- Digital Scholarship
- The Second Half: Lectures
- WJEC Grand Opening Celebrations
- "Moby-Dick" theatrical performance
- 3rd Annual Haunted Whaleship
- Book Signing: "A Genius at His Trade"
- Film: "Most Likely to Succeed"
- Lecture Series: Whales in the Heart of the Sea
- Cartography Conference
- An Evening of Yoga & Music
- The GAEA Summit
- Annual Family Activities
- Community Programs
- Annual Events
- Moby-Dick Marathon
- Past Programs
Dutch Whaling in the Golden Age
Exhibition ended June 2012
Dutch Bay Whaling in the Arctic, Wieringen, Cornelis Claesz van, circa 1620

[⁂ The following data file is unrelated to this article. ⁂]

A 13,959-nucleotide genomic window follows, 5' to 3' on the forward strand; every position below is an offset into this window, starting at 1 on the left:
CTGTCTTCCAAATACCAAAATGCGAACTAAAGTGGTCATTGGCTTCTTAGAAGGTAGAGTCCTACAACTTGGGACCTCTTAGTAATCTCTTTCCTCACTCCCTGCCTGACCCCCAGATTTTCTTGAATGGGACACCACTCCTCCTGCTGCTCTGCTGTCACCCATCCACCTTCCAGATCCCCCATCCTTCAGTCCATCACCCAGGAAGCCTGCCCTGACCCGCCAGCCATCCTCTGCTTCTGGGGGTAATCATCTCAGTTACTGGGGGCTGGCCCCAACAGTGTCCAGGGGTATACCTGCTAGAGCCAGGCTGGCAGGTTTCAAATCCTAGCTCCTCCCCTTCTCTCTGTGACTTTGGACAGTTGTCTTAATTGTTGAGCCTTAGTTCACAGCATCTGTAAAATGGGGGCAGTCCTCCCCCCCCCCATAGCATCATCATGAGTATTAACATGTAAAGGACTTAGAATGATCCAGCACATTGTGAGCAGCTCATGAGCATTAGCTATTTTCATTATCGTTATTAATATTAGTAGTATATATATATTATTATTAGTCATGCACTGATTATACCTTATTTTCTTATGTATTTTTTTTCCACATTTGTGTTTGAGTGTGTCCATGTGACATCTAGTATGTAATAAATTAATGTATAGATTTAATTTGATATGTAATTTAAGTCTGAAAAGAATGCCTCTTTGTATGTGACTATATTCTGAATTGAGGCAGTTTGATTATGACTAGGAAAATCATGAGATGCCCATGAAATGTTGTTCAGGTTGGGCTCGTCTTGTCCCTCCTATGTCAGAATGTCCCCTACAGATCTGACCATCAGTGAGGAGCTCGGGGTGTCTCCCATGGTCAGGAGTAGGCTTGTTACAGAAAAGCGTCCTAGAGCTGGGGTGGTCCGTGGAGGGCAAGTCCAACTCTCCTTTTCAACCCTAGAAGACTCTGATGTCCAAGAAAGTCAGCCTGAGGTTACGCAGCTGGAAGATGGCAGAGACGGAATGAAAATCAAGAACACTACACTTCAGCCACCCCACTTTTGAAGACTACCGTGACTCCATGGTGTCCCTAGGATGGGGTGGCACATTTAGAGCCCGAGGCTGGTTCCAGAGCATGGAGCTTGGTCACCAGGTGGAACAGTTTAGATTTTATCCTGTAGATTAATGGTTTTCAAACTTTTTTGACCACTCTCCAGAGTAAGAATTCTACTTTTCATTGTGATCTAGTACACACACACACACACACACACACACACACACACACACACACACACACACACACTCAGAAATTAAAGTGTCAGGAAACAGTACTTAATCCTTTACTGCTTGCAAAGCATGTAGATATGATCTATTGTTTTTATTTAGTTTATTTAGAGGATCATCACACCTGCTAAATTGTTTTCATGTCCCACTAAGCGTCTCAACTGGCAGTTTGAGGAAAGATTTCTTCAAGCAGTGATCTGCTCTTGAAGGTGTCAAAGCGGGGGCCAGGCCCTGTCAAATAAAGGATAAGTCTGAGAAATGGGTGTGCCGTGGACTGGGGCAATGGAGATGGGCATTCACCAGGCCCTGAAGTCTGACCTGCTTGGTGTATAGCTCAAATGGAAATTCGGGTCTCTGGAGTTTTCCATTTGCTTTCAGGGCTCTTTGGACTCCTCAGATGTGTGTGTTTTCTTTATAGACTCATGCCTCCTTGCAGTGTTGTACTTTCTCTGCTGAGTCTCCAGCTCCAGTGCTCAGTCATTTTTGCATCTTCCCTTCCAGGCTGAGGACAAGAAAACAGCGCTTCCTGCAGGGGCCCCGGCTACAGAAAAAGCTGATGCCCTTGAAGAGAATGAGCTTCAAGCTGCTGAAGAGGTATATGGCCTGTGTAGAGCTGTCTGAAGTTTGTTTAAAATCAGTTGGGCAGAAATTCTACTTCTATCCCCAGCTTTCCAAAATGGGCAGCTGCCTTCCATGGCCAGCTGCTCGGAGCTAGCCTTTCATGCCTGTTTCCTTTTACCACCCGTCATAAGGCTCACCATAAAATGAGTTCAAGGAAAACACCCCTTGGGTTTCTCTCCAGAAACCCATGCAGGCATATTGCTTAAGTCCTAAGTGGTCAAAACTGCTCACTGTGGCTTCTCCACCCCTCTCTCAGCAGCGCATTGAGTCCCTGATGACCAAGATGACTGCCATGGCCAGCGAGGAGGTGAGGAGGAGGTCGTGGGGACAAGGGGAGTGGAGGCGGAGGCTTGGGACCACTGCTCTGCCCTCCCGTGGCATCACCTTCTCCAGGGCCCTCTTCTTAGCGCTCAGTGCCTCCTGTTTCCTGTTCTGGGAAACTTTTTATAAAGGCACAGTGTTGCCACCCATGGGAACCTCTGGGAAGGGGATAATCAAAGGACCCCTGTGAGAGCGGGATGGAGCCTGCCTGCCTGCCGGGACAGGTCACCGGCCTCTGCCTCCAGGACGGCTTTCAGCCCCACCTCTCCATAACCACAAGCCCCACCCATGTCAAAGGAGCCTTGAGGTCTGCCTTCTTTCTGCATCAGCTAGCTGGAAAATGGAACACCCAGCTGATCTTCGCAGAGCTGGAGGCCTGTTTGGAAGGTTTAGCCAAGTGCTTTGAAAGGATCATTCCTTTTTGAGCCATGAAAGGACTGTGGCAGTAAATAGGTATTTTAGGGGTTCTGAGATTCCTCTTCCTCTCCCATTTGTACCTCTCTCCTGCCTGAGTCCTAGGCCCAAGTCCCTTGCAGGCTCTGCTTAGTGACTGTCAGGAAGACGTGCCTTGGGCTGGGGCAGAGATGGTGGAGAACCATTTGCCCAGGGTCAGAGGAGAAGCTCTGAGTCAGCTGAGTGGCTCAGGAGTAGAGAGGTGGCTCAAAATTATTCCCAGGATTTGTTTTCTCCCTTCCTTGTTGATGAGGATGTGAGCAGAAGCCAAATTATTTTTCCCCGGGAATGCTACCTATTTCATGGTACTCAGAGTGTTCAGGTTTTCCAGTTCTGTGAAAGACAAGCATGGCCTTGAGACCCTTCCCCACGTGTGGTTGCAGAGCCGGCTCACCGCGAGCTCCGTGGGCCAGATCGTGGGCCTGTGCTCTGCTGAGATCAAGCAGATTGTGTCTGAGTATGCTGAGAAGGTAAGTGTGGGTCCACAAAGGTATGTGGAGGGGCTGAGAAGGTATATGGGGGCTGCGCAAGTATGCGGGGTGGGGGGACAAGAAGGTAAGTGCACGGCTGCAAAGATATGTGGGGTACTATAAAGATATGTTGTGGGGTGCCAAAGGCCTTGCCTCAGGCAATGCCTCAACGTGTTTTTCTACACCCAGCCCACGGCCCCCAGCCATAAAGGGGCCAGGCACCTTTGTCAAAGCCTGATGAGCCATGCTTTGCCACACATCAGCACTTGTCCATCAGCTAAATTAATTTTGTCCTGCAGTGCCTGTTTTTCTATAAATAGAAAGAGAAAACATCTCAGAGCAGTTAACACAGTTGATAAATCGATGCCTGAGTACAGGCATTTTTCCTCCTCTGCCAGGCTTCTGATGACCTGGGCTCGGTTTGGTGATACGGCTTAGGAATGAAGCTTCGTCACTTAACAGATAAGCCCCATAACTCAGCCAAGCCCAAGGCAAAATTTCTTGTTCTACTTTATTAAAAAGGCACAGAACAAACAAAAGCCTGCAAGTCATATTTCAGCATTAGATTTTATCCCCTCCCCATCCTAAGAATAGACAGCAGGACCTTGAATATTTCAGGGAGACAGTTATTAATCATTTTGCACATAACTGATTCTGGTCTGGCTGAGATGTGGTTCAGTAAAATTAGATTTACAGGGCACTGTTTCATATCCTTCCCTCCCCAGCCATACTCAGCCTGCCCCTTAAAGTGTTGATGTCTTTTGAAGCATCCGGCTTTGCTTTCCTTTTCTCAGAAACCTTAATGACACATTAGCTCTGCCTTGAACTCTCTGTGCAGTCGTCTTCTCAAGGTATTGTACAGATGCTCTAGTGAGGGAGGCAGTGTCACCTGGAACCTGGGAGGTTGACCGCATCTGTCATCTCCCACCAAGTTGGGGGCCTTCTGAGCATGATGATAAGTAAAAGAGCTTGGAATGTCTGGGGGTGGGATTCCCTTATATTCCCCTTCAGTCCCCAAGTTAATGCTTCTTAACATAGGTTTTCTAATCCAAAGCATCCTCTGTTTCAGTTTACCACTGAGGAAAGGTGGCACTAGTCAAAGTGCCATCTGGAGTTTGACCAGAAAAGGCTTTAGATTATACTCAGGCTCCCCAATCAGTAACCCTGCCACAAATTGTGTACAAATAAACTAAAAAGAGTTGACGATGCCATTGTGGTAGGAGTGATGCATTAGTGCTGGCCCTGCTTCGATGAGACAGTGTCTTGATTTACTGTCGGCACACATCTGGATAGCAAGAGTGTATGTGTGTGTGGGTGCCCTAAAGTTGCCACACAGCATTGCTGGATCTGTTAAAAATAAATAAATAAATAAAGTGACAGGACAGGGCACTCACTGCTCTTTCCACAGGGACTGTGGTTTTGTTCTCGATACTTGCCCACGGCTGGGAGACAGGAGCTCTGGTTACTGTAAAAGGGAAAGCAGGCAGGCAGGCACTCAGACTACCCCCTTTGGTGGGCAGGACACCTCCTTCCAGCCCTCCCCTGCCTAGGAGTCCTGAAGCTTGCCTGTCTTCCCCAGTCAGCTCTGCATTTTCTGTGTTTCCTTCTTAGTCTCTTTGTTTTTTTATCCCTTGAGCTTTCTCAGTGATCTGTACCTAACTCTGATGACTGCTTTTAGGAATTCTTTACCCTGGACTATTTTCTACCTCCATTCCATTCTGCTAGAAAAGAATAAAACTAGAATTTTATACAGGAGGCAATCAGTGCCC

Among the paintings and drawings, the Old Master pictures from the sumptuous Golden Age of Dutch whaling are the crown jewels, by far the largest and most important collection of such works outside of the Netherlands and, without rival, the envy of even the great institutional collections in England and Holland. They include the earliest marine painting in North America; the first-ever oil painting of a whaling scene; two unique, iconic paintings of whale strandings on the North Sea coast; encyclopedic, firsthand images of classic bay whaling and open sea whaling in the Arctic; and several original paintings and watercolors from which some of the most influential printed Dutch and British whaling images of the 17th and 18th centuries were derived. Some of the most distinguished Dutch and Flemish marine painters from the Age of Rembrandt and Vermeer were represented, together with lesser, vernacular pictures, and surrounded by related prints, decorative arts, whalemen’s shipboard handcrafts, one or two navigational instruments, and a few pieces of contemporaneous furniture.